Instead Of Lighting Up The Indie Game Dev Community, Atari Pong Contest Raises Familar Questions About Ownership And Intellectual Property

 “Enter Game Development Contests At Your Own Risk!”

We’ve written about this in the past, both online and in our book The Essential Guide To Flash Games.  “Game Contests” are not always what they seem.   Not “all” mind you, but many “contests” are simple ways for sites and publishers to acquire free content without paying for it.

Now it looks like Gamasutra has taken a closer look at Atari’s Pong Development Contest we reported on earlier, and they don’t have anything good to say about the terms and conditions for submitting your game or game ideas.

According to Brian Robbins @ Gamasutra :

Atari’s Pong Indie Developer Challenge seeks to get all entrants to give away game ideas to Atari that Atari can then exploit, and the entrant relinquishes all further interest in the idea. Atari then selects 20 “semi-finalists” to put months of work into building out their ideas into playable versions that Atari has full ownership over. Half of those finalists will then receive a modest $5k payment for putting in even more work to complete their game. Finally the Top 3 “winners” will receive half of the advertised prize as a result of all their work, and are then subjected to a horrendous royalty structure as they seek to earn out the rest of their awarded prize.”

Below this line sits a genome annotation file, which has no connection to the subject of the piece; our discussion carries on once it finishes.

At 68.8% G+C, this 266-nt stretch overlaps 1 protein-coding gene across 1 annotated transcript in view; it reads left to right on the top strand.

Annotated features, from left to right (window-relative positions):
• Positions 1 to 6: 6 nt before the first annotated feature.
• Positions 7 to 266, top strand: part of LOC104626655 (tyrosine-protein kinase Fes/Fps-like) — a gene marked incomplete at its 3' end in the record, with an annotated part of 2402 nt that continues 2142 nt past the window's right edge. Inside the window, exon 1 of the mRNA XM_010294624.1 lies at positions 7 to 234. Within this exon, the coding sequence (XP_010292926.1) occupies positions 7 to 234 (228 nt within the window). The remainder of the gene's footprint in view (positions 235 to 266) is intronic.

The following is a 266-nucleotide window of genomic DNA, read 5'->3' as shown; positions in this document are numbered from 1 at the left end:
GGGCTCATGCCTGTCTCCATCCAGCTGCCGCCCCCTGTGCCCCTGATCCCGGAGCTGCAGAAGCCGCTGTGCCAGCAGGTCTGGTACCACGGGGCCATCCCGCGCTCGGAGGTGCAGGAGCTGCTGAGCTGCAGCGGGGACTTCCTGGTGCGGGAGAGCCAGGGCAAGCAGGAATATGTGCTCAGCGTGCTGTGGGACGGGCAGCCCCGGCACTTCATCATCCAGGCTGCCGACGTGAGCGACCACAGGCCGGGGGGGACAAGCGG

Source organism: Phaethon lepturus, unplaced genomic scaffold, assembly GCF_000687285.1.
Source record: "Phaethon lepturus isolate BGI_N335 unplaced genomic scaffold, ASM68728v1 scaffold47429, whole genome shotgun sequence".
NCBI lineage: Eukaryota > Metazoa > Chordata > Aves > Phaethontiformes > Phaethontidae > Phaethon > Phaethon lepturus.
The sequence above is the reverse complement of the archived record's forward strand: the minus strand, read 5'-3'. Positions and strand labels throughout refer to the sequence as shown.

Since Atari contacted us directly to promote this contest, we would appreciate to hear back from them about this controversy.  Hopefully there is still a good way to make it worthwhile for both developers and publisher alike.

As far as we are concerned, as long as you know the terms of a contest, enter at your own risk.   From our perspective, we do think  the Pong contest asks a bit much of developers: the finalists have actually finish their game and make it a viable, polished product in order to win, yet they have no guarantee of any compensation and don’t own the rights to game if they lose.  Those are TOUGH terms for any developer, big or small.


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